- By Mohamed El DahshanMohamed El Dahshan is a development economist and a nonresident fellow at the Tahrir Institute for Middle East Policy.
I don’t know much about the code of conduct of U.N. Peacekeepers, such as those deployed in the United Nations Mission for the Referendum in Western Sahara (MINURSO). But I’m going to assume that it’s probably OK for peacekeepers to post photos of people that they meet on their Facebook group even if they are politically sensitive.
But on the other hand, I presume that sitting in a tent with the young Sahrawis (whose conflict with Morocco MINURSO is supposed to be monitoring), across from a giant Sahrawi flag, and stating that "the land is your land and no one will take it away from you," while making references to the Egyptian revolution, and urging them to think of "the creation of MINURSO as being in your favor," is probably a no-no.
Unfortunately this is precisely what one officer did. On video.
The Moroccan public opinion has never looked favorably upon what they perceive as the secession of the Western Sahara; many view MINURSO as merely an accessory to such event.
The conflict long predates the mission though. Historically part of Morocco, the Western Sahara was a Spanish colony between 1884 until 1975, when Moroccan pressure led to the Madrid Accords, splitting the territory between Morocco and Mauritania. The Polisario front, a Sahrawi independence movement, was less than pleased with that arrangement and waged a guerilla war against both Mauritania and Morocco. The U.N. settlement plan in 1991 led to an end of hostilities, and the establishment of the MINURSO, with the dual mandate of "verifying the ceasefire and cessation of hostilities" between Morocco and the POLISARIO movement, as well as overseeing the preparation of a popular independence referendum for the people of the Western Sahara. Conflicts over voter eligibility have prevented the referendum from taking place, with no plans to conduct it in the foreseeable future. In the meantime, the Mission remains in place to monitor the violence.
Furthermore, over the past two weeks, suggestions within the U.N. Security Council (UNSC) to enlarge the mandate of MINURSO to include human rights monitoring in the Western Sahara, were naturally severely criticized by Moroccan political forces across the board.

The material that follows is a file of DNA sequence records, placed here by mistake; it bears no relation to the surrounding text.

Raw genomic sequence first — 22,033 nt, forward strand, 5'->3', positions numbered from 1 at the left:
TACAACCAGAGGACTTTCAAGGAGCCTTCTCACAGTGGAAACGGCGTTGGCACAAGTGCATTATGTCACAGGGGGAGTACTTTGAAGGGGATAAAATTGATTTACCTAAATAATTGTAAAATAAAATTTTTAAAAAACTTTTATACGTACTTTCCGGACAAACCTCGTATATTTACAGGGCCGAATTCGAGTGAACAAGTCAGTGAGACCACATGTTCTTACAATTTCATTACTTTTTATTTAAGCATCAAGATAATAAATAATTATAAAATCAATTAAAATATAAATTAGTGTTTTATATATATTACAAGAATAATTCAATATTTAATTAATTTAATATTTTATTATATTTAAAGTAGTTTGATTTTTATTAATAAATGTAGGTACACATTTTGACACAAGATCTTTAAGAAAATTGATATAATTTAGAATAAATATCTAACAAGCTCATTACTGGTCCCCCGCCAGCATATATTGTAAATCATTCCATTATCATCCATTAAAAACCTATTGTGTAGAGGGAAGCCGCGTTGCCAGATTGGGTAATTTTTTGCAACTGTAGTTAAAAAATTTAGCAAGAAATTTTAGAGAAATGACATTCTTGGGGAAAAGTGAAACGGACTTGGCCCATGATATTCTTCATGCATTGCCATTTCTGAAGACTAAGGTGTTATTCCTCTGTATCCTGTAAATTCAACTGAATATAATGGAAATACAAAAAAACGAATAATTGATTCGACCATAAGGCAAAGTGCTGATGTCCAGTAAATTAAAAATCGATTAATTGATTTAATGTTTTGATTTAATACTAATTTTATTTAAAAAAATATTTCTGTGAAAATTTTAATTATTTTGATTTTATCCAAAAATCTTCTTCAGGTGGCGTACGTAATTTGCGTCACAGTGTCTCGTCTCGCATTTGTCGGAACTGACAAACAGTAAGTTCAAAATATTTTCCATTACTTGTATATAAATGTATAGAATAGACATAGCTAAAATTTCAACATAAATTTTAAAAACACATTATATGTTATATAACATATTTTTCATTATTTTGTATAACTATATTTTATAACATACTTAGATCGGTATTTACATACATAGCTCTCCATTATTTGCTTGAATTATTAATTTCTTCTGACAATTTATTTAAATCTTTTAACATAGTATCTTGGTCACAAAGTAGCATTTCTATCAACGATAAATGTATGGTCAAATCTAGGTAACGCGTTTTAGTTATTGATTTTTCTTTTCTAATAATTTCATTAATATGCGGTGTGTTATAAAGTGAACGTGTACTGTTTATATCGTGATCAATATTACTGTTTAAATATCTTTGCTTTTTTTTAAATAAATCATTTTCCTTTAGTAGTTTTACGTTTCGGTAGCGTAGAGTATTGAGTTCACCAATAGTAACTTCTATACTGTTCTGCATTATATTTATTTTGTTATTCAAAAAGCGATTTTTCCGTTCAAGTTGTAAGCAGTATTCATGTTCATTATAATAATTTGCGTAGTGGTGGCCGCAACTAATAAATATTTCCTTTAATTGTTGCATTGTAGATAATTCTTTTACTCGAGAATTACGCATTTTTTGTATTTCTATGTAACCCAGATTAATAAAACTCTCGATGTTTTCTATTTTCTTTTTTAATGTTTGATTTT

It is in this context that this video scandal emerged. As you can probably imagine, the Moroccan blogosphere is not elated.
Apparently first published by Telexpresse (a relatively unimportant news website), the undated video was published under the headline [Ar.] "Danger: Video showing two members of MINURSO incite detainees in Tindouf to revolt." The article misreports the conversation between the officer and his audience, and ends with this:
"This is the surreptitious and dangerous face of the MINURSO forces in the Moroccan desert, and shows the covert role that its members continue to perform against international norms and convention, not to mention the sexual scandals and misconduct carried out by these elements within the country, infiltrating the Islamic rituals and modesty"
Granted, all online coverage wasn’t that insane, but not much less so.
The officer in question is an Egyptian major identified by news websites as Hany Mustafa Hamad Ali. In the video he is shown flanked by a second soldier, an Argentine identified as Julio Estibar Eduardo. Ali is already the subject of a Facebook petition, created on Monday, demanding his expulsion.
Admittedly, most of the officer’s "advice" in the video is pretty ridiculous — the ramblings of man enjoying the uninterrupted attention his insignia confers him — but that in no way excuses his behavior, particularly in a region that, more than a mere disputed territory, is a matter of national pride for every Moroccan. The video also felt like a betrayal: Like most Arab countries and the League of Arab States, Egypt recognizes the territorial integrity of Morocco and its sovereignty over the Sahara. But the Arab League’s support on this question has since been modest, as the League prefers to defer the matter to the UNSC. The Western Sahara issue failed to make it to the Arab League’s list of regional "Issues and Crises" [Ar.], and in 2012 the League’s Secretary General Nabil El-Arabi was quoted [Ar.] in an Algerian newspaper as asserting the right of the Sahrawi people to self-determination – the League was prompt to deny that such a statement was issued and that he had been misquoted. But that may not have fully succeeded in convincing Morocco of the Arab League’s full support on this issue.
In the meantime, anti-Egyptian slurs are emerging on Moroccan social media, and anti-MINURSO sentiment is extremely high.
On Thursday, the UNSC renewed MINURSO’s mandate, after the United States withdrew its proposal to enlarge it. It is doubtful that the video would have repercussions on the presence or mandate of the mission. It could however harm the fragile balance that exists between Morocco and MINURSO, especially if popular pressure intensifies.
As for Egypt and Morocco — well, relationships between North African states have soured for much less. This could potentially go much further.
Neither MINURSO nor Egypt have, as of yet, issued any statement regarding the matter. They’d better do, and fast. Disciplinary measures, including the removal of said officer from the mission, would be a good beginning.
Mohamed El Dahshan is the Egypt blogger for Transitions. Read the rest of his posts here.